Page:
Silicon Valley’s tech behemoths are powerful. In 2018, the average time spent on social media per day for an internet user was 136 minutes. If you think that’s alarming, consider that your average Australian spends 9.4 hours each day in front of an electronic screen. Combine the time you spend eating, travelling, working and being physically active each day, and you still haven’t hit 9.4 hours. These firms aren’t only harvesting your precious minutes, but also terabytes of your personal data.
But this piece doesn’t lament the inexorable rise of tech in our daily lives. These tech firms are behaving just as we would hope that they would in our Capitalist world – serving a previously underserved human desire (in this case, the desire for social connection). Instead, this article accepts this seismic shift in human behaviour, and implores lawmakers and the public to anticipate and mitigate the unintended negative consequences of our newfound obsession.
Legislation is notoriously reactive rather than proactive. The Christchurch terror attack is a prime example of this. The livestreamed slaughter of 51 people was available on Facebook for around 70 minutes before finally being removed. A number of students at this very college were able to casually scroll through the gunman’s ‘manifesto’ via social platforms just hours after the news broke. And how did Facebook respond to this devastatingly slow response? By introducing a ‘one strike rule’ which bans streamers who breach Facebook’s terms. That’s a start – now every psychopath can only get away with streaming just one mass shooting. Jacinda Ardern was quick to commend the move, but noted that it was only a start. Australia swiftly introduced a bill which sought to criminalise a response as slow as this, but unfortunately, this untested solution to a very foreseeable problem came too late.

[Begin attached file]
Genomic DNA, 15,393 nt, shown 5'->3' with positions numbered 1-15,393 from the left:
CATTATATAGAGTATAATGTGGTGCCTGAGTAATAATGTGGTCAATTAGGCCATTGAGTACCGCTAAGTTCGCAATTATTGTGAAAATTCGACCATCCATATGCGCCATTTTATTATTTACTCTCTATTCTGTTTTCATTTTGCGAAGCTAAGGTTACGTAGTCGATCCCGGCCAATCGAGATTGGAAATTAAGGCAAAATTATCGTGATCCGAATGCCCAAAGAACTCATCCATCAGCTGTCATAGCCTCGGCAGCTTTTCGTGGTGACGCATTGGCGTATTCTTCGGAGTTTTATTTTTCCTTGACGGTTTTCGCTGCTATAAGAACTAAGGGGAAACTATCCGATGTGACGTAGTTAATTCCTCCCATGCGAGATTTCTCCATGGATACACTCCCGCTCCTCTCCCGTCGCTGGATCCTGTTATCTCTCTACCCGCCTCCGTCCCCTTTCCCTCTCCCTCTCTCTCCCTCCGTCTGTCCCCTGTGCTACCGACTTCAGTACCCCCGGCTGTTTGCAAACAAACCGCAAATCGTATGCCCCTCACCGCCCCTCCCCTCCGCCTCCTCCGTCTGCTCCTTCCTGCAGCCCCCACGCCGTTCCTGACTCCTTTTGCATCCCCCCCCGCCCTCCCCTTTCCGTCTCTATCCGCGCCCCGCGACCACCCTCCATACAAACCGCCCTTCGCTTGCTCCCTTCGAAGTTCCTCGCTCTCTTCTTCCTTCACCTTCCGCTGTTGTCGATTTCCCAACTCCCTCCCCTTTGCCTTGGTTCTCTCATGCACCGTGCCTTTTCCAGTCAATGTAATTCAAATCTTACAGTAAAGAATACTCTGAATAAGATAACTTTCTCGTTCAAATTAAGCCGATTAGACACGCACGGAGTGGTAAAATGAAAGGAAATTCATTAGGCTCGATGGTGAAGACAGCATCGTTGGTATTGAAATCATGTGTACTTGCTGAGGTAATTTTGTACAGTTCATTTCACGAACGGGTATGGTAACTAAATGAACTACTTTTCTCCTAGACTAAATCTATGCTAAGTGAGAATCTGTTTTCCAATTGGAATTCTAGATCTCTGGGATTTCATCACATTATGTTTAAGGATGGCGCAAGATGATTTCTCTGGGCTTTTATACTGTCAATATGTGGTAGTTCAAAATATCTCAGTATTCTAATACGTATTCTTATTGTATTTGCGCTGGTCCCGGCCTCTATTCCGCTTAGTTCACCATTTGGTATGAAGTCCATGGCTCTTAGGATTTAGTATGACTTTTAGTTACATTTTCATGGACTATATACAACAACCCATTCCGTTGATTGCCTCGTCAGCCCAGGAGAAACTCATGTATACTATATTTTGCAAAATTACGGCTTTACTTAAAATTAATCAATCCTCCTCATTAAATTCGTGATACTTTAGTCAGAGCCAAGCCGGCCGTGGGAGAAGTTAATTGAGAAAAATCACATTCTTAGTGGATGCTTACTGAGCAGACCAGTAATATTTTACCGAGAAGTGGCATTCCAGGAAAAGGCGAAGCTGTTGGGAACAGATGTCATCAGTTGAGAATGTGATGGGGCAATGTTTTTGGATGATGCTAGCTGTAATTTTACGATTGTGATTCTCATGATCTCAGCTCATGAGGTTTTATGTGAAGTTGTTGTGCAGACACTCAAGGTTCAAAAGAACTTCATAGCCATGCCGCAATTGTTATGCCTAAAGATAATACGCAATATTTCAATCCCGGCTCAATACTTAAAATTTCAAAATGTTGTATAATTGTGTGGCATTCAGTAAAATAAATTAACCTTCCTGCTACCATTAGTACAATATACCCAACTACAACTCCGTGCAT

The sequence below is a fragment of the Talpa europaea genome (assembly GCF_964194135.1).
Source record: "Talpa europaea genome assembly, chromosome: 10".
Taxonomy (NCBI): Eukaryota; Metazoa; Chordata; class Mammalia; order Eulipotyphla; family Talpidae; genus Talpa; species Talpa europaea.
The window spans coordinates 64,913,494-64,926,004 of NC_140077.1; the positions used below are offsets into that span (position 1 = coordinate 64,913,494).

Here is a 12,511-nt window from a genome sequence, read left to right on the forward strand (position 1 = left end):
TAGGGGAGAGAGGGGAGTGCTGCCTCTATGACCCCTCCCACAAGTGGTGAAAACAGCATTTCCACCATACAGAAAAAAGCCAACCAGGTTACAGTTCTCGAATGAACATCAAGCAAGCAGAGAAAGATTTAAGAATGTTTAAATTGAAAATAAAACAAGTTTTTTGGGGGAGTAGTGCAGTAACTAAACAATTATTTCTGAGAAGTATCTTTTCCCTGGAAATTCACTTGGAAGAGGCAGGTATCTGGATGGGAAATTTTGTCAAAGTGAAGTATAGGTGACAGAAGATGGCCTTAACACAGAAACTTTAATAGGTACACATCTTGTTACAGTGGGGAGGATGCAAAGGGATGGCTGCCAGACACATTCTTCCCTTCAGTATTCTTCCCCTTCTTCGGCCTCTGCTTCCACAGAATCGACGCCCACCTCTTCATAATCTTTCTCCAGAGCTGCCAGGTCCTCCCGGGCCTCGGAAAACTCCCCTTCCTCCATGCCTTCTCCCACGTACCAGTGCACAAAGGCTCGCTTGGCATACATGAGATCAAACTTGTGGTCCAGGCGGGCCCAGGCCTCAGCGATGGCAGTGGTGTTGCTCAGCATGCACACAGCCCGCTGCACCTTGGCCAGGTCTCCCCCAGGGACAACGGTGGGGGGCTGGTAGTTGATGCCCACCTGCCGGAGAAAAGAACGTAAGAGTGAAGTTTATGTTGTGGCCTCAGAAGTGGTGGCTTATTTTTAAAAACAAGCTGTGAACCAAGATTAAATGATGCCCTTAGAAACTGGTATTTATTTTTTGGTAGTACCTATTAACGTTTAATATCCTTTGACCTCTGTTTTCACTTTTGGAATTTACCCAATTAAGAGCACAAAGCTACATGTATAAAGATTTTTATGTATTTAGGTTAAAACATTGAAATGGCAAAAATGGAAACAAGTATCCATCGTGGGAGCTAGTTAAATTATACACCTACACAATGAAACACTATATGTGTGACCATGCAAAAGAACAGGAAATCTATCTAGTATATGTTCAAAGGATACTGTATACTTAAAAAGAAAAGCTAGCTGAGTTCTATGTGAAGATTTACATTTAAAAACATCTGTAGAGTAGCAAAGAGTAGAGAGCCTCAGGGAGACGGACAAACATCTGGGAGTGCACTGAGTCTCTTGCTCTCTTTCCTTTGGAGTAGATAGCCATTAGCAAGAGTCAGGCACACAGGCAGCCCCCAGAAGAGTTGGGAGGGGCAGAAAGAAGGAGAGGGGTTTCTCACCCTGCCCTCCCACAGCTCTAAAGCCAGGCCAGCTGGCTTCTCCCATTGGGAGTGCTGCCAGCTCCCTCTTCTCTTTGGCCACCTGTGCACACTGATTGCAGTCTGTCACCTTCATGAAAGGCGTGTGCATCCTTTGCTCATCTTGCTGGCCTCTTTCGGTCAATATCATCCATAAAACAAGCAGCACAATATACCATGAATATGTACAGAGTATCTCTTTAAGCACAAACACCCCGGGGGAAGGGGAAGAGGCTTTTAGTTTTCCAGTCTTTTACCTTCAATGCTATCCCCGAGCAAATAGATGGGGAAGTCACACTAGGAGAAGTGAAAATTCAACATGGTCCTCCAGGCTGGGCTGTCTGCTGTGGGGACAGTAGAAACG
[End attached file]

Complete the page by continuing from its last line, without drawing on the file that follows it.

Tech companies’ gross unfulfillment of their social responsibility is compounded by a regulatory framework which encourages their monopolisation. Instead of expanding Australia’s old ‘75% capped audience reach rule’ from commercial TV to social media, the Turnbull government obliterated this rule altogether, removing the shackles on traditional media companies and simultaneously encouraging the anti-competitive dominance of US tech firms. Google Search commands an Australian market share of 95.05% - a figure which the ACCC would take issue with were it any other industry. The ACCC recently blocked the proposed TPG-Vodafone merger on the grounds that three companies (Telstra, Optus and Vodafone) having 87% mobile services market share was already too high. Arguably, the monopolisation of search has more far-reaching consequences than the monopolisation of mobile services. Search acts as our gateway to the internet. Seldom do we look past page one of our search results, we simply rely on Google to have accurately informed us of the most relevant content at the top of our search. We’ll never know if Google’s top-secret algorithms are arbitrarily promoting content which they wish to feed to the world.
It is yet to be seen how much of the ACCC’s recently concluded 19-month investigation into the negative impact of digital platforms on Australian journalism will be taken on board by the government.
Rumblings from presidential candidate Elizabeth Warren in the US seem to indicate that radical plans to break up the tech giants might even be on the table. This would be a decisive move in preventing these companies from becoming ‘too big to fail’ in a way that we thought was only possible for a Global Systemically Important Bank, but such a move would simultaneously quash US entrepreneurialism at its finest.